In Heb. 2:9 the writer says, "But we see Jesus, who was made a little lower than the angels for the suffering of death, crowned with glory and honour; that he by the grace of God should TASTE DEATH FOR EVERY MAN." So, Christ died for all, making it possible for all to be saved, but that is no proof that all will be saved. Only a few will enjoy salvation in comparison to the many who will suffer destruction. Jesus said, "Enter ye in at the strait gate: for wide is the gate, and broad is the way, that leadeth to destruction, and many there be which go in thereat; Because strait is the gate, and narrow is the way, which leadeth unto life, and few there be that find it." (Matt. 7:13, 14) Like water, salvation is free, but in order to receive any benefit whatsoever, and must partake of it. Christ died for all, but His death profits those only who appropriate to themselves its benefits.

This very fact was affirmed by Paul himself in Eph. 3. Speaking of the mystery which by revelation was made known unto him, he said, "Which in other ages was not made known unto the sons of men, as it is now revealed unto his holy apostles and prophets by the Spirit; That the Gentiles should be fellow heirs, and of the same body, and partakers of his promise in Christ by the gospel." (verse 6) (1) We are to partake; God will not force his promise upon us! (2) The promise is justification from sin and relates to the promise which God made to Abraham. Paul said, "And the scripture, foreseeing that God would justify the heathen through faith, preached before the gospel unto Abraham, saying, In thee shall all nations be blessed." (Gal. 3:8) Only through Christ (the promised seed of Abraham, Gal. 3:16) is justification possible. (Acts 13:38, 39) (3) We are to partake of this promise in Christ; out of Christ there is no hope for any man. Paul was baptized into Christ. (Rom. 6:3) (4) We are to partake of his promise in Christ through the gospel. It is no wonder, then, that the gospel is said to be God's power unto salvation (Rom. 1:16) and that whereby we are called unto salvation. (2 Thess. 2:14)

Paul partook of his promise in Christ through the gospel by faith. He said, "Therefore, being justified by faith, we have peace with God through our Lord Jesus Christ." (Rom. 5:1) The faith by which Paul was justified was a living, active faith — one which worked by love. (Gal. 5:6; cf. Jas. 2:20) This faith moved him to be baptized into Christ at which time he reached the benefits of Christ's death. (Rom. 6:3) Had not thus Paul appropriated to himself those gracious benefits, he could have had no genuine confidence in death. Physical death will spell eternal doom for every person who fails to do so. Dear reader, have you — by a living, active, obedient faith — become a partaker of his promise in Christ by the gospel? If not, please read carefully 2 Thess. 1:7-9.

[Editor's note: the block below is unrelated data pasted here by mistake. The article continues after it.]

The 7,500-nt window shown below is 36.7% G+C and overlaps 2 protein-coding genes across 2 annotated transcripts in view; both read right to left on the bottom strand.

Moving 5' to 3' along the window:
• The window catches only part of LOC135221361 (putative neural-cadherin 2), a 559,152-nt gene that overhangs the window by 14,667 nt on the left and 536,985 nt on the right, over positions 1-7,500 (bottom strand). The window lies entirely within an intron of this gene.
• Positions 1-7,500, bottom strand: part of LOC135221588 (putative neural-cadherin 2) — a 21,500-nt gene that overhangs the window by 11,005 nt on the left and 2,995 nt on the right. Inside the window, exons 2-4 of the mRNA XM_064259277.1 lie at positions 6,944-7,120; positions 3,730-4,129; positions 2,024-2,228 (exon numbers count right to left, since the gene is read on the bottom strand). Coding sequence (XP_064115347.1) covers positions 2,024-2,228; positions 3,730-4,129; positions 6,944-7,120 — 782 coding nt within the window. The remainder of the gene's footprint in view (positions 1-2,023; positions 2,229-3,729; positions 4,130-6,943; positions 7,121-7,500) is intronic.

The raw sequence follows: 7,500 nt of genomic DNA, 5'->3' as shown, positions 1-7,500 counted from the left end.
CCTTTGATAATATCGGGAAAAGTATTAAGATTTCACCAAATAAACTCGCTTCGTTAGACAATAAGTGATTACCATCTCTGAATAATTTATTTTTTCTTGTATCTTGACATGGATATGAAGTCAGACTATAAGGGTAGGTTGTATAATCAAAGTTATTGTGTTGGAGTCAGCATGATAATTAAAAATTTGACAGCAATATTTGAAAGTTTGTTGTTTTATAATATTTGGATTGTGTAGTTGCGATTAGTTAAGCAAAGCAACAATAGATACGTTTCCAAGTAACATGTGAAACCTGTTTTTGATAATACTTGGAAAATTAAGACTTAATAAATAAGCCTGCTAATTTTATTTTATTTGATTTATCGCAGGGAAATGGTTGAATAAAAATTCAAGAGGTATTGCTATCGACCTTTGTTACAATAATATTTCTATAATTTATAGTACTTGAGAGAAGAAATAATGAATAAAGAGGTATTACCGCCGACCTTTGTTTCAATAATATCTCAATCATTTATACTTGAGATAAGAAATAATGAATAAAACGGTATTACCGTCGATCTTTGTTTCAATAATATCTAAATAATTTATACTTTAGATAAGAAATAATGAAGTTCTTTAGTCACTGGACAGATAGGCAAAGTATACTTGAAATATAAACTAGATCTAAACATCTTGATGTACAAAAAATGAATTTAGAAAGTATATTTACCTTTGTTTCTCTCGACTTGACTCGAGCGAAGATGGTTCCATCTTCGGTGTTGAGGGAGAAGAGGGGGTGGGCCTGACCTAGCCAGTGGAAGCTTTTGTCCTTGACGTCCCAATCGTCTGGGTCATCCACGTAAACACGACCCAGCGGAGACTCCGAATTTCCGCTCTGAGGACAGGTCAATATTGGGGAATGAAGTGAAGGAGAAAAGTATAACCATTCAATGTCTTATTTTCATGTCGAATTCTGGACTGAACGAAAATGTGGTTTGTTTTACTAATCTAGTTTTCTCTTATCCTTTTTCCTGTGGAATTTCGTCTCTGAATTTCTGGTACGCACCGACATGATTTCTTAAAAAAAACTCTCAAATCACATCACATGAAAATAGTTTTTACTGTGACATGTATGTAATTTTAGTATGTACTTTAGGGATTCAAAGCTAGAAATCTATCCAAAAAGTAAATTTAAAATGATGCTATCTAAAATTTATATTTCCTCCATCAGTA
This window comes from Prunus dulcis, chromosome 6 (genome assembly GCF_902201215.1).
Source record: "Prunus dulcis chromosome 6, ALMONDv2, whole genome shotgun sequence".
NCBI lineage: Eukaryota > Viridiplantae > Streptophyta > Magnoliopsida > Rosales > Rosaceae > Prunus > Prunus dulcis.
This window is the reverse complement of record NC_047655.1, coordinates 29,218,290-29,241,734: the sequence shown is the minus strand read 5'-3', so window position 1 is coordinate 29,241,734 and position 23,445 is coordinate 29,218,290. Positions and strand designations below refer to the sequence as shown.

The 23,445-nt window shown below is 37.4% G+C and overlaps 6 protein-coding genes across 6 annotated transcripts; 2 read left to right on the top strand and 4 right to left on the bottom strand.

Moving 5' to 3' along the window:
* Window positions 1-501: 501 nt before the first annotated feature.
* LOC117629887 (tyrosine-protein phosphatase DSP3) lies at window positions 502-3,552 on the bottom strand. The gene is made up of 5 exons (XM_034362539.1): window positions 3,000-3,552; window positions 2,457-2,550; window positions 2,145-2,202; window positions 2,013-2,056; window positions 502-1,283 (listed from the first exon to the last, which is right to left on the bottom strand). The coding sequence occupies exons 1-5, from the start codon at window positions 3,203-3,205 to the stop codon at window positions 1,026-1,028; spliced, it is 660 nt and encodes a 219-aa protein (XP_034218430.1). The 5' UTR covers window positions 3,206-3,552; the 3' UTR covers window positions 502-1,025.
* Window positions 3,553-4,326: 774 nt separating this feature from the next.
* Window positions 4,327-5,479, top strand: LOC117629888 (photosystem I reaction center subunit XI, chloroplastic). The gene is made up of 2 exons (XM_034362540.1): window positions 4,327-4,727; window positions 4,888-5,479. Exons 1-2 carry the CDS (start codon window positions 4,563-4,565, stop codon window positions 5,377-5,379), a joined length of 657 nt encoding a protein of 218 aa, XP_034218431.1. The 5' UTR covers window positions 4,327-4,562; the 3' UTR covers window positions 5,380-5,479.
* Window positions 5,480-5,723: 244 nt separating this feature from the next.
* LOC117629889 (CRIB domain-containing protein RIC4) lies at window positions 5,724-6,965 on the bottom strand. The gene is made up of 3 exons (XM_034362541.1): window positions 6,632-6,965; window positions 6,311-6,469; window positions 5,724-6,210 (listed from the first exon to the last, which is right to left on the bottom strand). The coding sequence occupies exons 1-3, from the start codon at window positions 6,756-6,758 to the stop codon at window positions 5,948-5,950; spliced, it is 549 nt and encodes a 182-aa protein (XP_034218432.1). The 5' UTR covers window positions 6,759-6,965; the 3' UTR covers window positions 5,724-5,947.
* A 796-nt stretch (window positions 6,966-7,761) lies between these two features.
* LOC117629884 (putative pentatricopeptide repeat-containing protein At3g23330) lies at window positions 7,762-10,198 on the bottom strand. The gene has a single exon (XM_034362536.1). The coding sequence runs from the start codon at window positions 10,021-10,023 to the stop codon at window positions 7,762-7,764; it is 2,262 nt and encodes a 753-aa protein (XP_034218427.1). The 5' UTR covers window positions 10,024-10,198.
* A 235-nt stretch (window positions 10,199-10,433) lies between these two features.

The death of Christ and Paul's appropriating its benefits to himself were important factors in his confidence, but there was another which must not be overlooked.

III. Paul Did Not Draw Back Unto Perdition, But Was Faithful Unto The End.

He said, "But we are not of them who draw back unto perdition; but of them that believe to the saving of the soul." (Heb. 10:39)

This included: the buffeting (controlling) of his body (1 Cor. 9:27; cf. Rom. 8:13); magnifying Christ in his body (Phil. 1:20); worshipping in truth (Acts 24:14); integrity of conscience (Acts 24:16); faithfully declaring the whole counsel of God (Acts 20:20, 26, 27); and fighting a good fight, finishing his course and keeping the faith. (2 Tim. 4:7)

Without faithfulness on the part of Paul, his latter end would have been worse than the first; he would have resembled the dog which returns to its own vomit again, and the washed sow which returns to her wallowing in the mire! (2 Peter 2:20)

Having considered the basis of Paul's hope, let us turn our attention to the question: Is it possible for US to have the same confidence?

Paul answers the question in the latter part of 2 Tim. 4:8. "Henceforth there is laid up for me a crown of righteousness, which the Lord, the righteous judge, shall give me at that day: and not to me only, but unto all them also that love his appearing." Christ died for us as well as for Paul (Heb. 2:9); the same gospel to which he had access is designed for and offered to us (Mk. 16:15); like Paul, we can be faithful to the Lord instead of drawing back unto perdition, for God will provide a way of escape every time we are tempted. (1 Cor. 10:13)

Let us all appropriate to ourselves the accomplishments of Christ's death and so live in him that we can die with confidence! John said, "I heard a voice from heaven saying unto me, write, Blessed are the dead which die in the Lord from henceforth: Yea, saith the Spirit, that they may rest from their labours; and their works do follow them." (Rev. 14:13)